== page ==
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Nasdaq Weakness Imperils Rally

The semis and small-caps look like they will make or break the market in the fourth quarter.

This column was originally published on RealMoney on Oct. 19 at 12:00 p.m. EDT. It's being republished as a bonus for TheStreet.com readers.

The market's fourth-quarter prospects look great when we limit our analysis to the

S&P 500

and

Dow Jones Industrial Average

, but it's a different story with the Nasdaq Composite and Nasdaq 100.

They face major challenges as we wind our way through earnings season, and this conflicting action could eventually end the rally off the July lows.

Dow Theory examines alignment between the indices to verify longer-term trends in both directions.

In the old days, technicians looked for convergences in the positioning of the Dow Industrials and the Dow Jones Transportation Averages.

However, times have changed and these indices no longer represent the broad range of American industry.

It's more logical to compare the S&P 500 and Nasdaq when evaluating longer-term trends.

In this regard, the broad market still shows a major divergence, because four-letter stocks haven't confirmed the breakout of the S&P 500 according to the tenets of Dow Theory. (See the chart below.)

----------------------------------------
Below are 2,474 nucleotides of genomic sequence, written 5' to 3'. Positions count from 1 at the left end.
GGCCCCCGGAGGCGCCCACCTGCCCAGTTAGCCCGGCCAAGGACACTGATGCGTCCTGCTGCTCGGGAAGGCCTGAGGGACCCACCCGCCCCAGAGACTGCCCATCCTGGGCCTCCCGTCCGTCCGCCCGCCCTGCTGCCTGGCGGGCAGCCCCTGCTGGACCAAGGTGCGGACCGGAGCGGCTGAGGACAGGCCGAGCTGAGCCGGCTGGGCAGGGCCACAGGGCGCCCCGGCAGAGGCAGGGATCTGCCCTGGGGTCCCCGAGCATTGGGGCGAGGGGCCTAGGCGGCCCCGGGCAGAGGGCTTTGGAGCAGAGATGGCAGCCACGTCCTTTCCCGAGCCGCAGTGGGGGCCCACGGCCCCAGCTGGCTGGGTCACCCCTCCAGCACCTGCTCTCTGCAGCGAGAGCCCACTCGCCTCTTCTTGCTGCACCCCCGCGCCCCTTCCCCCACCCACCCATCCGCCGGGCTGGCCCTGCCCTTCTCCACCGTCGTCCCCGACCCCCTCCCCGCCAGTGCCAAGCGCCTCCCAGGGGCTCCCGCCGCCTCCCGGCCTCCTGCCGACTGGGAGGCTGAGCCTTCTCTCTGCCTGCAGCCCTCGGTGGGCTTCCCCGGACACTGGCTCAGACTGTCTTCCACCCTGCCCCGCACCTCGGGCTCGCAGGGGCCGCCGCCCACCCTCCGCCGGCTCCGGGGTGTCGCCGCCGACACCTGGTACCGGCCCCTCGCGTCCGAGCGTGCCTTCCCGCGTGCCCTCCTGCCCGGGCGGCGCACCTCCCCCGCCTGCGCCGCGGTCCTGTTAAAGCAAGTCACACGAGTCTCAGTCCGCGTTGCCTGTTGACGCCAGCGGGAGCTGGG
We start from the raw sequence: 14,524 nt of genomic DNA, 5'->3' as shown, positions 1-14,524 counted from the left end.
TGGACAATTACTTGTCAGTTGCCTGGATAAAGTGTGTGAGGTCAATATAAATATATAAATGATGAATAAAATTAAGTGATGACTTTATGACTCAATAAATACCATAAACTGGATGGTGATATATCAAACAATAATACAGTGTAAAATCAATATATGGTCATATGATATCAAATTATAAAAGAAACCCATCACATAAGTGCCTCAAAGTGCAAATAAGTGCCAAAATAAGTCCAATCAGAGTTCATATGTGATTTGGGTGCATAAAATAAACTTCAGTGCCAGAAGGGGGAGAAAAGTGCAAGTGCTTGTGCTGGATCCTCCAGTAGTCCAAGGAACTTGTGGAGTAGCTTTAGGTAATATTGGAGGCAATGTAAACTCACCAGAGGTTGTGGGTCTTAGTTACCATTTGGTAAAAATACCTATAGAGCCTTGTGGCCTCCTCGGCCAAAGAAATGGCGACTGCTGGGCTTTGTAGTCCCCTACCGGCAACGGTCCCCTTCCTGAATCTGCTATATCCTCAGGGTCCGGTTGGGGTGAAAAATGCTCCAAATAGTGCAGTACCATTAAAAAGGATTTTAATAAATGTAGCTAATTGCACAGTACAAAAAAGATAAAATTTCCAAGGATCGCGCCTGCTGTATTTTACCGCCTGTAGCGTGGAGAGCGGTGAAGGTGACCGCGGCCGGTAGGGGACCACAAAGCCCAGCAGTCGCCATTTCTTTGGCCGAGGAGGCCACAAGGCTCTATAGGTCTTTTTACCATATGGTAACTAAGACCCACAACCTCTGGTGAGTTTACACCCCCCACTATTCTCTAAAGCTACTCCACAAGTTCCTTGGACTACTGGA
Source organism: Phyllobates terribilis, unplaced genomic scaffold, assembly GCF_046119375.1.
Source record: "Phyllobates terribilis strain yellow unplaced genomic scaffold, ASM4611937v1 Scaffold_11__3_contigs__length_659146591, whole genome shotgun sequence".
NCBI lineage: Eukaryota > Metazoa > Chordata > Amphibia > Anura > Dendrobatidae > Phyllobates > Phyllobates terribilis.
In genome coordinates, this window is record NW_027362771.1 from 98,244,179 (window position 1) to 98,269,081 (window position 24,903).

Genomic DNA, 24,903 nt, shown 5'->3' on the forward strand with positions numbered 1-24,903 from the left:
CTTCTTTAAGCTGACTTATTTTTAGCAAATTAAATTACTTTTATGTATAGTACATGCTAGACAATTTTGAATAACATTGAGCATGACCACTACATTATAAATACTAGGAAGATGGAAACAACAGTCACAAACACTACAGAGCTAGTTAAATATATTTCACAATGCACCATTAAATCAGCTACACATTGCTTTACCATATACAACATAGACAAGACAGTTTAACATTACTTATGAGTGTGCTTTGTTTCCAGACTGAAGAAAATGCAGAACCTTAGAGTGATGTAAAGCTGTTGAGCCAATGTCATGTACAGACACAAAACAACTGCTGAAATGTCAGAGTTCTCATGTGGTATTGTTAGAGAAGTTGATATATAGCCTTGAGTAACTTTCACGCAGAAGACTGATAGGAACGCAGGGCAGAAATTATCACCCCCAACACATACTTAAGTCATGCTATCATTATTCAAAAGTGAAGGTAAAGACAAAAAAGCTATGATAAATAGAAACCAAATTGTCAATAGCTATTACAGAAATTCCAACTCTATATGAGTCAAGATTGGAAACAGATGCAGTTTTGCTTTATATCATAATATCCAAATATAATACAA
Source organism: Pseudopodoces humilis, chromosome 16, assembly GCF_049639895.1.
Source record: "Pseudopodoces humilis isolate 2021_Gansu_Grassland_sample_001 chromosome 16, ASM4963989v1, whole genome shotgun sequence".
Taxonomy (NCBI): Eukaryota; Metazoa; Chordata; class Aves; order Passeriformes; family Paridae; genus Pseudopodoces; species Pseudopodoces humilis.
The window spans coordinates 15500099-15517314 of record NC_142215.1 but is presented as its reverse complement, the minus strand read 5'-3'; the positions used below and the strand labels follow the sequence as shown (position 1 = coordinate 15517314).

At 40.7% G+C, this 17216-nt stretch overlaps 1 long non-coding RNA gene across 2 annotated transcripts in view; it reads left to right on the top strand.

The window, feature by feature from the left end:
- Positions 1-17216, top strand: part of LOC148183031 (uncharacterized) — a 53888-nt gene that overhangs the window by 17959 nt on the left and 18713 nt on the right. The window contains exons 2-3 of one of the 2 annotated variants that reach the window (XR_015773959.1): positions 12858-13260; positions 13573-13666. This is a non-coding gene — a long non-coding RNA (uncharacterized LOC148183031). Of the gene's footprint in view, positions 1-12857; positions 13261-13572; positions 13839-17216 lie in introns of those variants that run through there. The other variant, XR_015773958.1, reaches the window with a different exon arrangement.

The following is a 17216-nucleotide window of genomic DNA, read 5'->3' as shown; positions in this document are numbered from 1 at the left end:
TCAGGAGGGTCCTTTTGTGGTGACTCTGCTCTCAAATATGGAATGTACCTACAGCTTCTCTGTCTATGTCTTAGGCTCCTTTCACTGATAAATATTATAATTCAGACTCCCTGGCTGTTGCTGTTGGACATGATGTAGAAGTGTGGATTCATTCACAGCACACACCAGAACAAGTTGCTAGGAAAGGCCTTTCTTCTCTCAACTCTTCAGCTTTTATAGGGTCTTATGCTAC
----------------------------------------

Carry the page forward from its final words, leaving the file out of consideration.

The Nasdaq Composite played a good game of catch-up in recent months and just hit resistance at its January high.

But too much lightheaded commentary these days assumes that it will break this level easily and join the S&P 500 at new highs.

Such is the delusion we face when bull-market genius undermines logical technical analysis.

Interpreting this resistance correctly demands a two-pronged approach.

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First, assume that the bears are waiting to drag down the composite at least once, fulfilling their vision of a double top.

Second, the rally that follows this pullback will be instructive about the buying power needed to tear through resistance and join the S&P 500 at new highs.

Let's move over to the

Nasdaq 100 Trust

(QQQQ)

to see how its pattern conforms to the broader composite average.

We also have the advantage with this instrument of being able to apply volume techniques to measure underlying accumulation. This type of data is extremely important when price action moves to a contested level, because it shows hidden forces at work.

This instrument looks similar to the composite average and also traded up to key resistance this week.

But note how the composite's highs were hit in March, while the trust's highs were struck in January. This suggests the composite will have an easier time in upcoming weeks than the large-cap-based trust.

Note how on-balance volume has underperformed the price during the three-month rally. This divergence is small but clearly delineated on the chart.

This warns that accumulation is inadequate for the trust to make a strong move above levels hit earlier this year. This also signals the possibility of a downturn that absorbs remaining supply.